28 years after the 1994 genocide against the Tutsi in Rwanda, ‘stain of shame endures’ — Global Issues
“We honour their memory. We stand in awe of the resilience of the survivors. And we reflect on our failures as an international community,” Secretary-General António Guterres said in a video message to a virtual event commemorating the 28th International Day of Reflection on the 1994 Genocide against the Tutsi in Rwanda.
He reminded the participants that the genocide was “deliberate, systematic – and carried out in broad daylight.”
The UN chief recalled that although no one who followed world affairs or watched the news, could deny “the sickening violence” taking place, too few spoke out and even fewer tried to intervene.
“Much more could have – and should have – been done. A generation after the events, the stain of shame endures,” he underscored.
Mr. Guterres reminded everyone that “we always have a choice” and urged them “to choose humanity over hatred; compassion over cruelty; courage over complacency; and reconciliation over rage.”
Stepping up, taking action
The Secretary-General then drew attention to the principle of Responsibility to Protect; his Call to Action, which puts human rights at the heart of the Organization; through the Special Adviser on the Prevention of Genocide, saying, “I have placed the agenda of prevention at the centre of our work”.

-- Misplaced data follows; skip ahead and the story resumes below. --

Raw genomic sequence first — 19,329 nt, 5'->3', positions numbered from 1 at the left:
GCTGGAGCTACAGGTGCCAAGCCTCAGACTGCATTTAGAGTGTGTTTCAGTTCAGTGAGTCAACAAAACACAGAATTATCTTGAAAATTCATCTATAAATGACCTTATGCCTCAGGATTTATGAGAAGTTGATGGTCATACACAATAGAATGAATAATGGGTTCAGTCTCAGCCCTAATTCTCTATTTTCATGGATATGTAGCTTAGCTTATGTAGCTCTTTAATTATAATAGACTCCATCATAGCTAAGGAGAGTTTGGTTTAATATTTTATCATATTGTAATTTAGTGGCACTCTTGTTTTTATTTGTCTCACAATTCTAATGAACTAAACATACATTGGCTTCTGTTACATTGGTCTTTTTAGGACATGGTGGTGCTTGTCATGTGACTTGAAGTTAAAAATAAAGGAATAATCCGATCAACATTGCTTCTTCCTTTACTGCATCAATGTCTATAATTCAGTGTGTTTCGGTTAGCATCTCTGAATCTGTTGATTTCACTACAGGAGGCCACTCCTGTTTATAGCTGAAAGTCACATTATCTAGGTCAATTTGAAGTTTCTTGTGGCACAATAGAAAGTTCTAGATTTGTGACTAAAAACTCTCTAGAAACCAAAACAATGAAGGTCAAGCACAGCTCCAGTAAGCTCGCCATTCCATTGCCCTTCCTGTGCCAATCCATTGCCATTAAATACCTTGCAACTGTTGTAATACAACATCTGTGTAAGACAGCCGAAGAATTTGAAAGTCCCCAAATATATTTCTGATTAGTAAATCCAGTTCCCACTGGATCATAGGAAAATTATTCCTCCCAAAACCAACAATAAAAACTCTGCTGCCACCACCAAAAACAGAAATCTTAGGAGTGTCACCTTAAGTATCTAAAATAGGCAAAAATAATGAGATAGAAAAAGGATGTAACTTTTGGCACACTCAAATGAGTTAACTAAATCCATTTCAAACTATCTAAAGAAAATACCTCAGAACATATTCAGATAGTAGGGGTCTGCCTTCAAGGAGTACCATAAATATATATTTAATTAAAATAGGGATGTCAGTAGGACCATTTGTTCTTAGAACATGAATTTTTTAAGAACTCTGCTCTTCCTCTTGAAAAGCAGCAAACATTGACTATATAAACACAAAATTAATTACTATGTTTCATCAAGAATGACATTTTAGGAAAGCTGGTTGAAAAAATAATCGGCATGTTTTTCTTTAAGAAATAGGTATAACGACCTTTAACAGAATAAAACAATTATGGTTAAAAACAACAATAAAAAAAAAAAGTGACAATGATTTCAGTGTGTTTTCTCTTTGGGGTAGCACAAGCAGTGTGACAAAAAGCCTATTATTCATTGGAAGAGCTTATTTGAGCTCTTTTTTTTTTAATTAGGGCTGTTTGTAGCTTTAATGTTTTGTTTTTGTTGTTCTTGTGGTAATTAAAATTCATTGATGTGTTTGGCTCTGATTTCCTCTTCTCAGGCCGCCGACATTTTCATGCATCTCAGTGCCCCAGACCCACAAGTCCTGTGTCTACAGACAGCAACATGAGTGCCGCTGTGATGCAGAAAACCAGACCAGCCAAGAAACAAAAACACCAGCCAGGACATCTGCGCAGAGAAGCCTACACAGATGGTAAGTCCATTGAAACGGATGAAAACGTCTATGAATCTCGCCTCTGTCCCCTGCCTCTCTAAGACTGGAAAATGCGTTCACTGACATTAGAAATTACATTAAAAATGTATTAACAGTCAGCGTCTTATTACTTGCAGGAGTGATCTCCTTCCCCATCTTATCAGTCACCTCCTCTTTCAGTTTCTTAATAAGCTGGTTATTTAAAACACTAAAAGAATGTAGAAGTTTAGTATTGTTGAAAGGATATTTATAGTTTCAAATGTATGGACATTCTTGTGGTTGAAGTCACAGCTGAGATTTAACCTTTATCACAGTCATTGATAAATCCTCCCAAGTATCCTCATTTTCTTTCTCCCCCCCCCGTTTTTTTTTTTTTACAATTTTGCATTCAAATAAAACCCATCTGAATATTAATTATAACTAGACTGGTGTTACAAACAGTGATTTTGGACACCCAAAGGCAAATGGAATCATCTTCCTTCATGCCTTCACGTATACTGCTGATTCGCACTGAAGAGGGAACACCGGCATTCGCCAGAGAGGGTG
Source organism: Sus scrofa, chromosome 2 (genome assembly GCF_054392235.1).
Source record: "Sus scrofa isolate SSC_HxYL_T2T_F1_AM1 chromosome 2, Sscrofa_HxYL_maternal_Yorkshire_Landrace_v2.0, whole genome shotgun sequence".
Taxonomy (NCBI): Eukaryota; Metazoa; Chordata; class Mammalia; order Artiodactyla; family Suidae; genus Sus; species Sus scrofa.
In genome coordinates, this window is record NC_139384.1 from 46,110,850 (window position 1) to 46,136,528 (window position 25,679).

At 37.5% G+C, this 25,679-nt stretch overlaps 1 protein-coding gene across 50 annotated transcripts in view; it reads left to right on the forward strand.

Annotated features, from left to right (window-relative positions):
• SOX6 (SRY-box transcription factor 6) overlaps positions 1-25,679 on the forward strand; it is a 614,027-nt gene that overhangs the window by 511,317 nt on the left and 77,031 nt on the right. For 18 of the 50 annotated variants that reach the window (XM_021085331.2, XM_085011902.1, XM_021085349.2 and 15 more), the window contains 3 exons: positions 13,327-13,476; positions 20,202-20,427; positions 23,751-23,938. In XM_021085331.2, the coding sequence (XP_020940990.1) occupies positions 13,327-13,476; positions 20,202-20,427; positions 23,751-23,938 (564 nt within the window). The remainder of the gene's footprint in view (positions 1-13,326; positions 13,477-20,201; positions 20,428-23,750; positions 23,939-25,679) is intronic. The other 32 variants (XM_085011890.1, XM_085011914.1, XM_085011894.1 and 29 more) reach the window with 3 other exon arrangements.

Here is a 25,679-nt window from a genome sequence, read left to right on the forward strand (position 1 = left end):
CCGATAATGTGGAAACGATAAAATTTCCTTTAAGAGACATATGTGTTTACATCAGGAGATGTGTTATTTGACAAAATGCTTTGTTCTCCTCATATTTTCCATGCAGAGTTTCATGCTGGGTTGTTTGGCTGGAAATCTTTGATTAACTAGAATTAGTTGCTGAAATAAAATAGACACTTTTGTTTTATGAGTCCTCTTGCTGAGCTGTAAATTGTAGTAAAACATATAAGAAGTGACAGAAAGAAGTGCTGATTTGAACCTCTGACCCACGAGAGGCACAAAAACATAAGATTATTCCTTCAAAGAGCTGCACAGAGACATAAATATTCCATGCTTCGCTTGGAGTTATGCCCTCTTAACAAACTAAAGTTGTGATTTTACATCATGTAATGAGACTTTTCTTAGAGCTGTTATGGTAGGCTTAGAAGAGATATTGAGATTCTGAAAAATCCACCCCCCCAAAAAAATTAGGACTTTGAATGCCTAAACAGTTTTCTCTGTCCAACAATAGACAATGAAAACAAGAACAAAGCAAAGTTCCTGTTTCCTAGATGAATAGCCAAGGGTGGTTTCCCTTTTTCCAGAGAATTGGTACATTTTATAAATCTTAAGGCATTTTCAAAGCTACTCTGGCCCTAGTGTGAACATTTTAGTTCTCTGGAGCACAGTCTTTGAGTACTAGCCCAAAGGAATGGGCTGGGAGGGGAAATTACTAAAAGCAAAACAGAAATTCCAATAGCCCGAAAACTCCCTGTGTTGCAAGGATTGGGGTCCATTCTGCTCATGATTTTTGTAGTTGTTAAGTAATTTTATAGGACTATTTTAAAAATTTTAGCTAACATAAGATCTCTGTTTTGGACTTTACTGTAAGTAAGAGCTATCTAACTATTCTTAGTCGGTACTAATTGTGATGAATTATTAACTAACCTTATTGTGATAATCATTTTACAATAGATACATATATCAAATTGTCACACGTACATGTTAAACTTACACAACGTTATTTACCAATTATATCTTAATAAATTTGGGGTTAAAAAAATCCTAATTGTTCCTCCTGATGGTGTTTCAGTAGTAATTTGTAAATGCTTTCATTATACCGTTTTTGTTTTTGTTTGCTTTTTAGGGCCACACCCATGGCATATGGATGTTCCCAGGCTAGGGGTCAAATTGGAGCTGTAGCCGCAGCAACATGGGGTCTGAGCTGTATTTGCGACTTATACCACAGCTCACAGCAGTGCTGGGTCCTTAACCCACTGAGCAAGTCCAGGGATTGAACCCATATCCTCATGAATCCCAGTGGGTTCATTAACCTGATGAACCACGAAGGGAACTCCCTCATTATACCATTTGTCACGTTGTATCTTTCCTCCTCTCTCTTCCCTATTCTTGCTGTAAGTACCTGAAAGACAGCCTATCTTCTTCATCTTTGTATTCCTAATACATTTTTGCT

He also pointed to the whole basis of international criminal justice, which illustrates that “perpetrators can no longer assume impunity”.
“The remarkable work of the International Criminal Tribunal for Rwanda – the first court in history to convict an individual of genocide – was instrumental in this effort,” he said, “it has demonstrated how justice is indispensable for sustainable peace.”
Testament of healing
“Rwanda today stands as a powerful testament of the human spirit’s ability to heal even the deepest wounds and emerge from the darkest depths to rebuild a stronger society”, he added.
He pointed out that after having suffered “unspeakable gender-based violence”, women in Rwanda now, hold 60 percent of parliamentary seats.
And Rwanda is the fourth largest UN peacekeeping contributor, which Mr. Guterres said was helping to spare others, “the pain they themselves have known.”
Future of dignity
The genocide has raised fundamental questions about the role of the Security Council, the effectiveness of peacekeeping, the need to end impunity for international crimes, the importance of addressing roots of violence, and the fragility of civility.
The UN chief described Ukraine in flames; old and new conflicts festering in the Middle East, Africa and beyond – while the Security Council was agreeing “mostly to disagree”.
Wars are raging, “inequalities widening, and poverty growing, and all are breeding grounds of resentment, anxiety, and anger.”
“Meanwhile, we see hate speech – including dehumanizing disinformation, racist tropes, and genocide denial and distortion – proliferating both on and offline,” the UN chief continued, warning of “the dangers of intolerance, irrationality, and bigotry in every society”.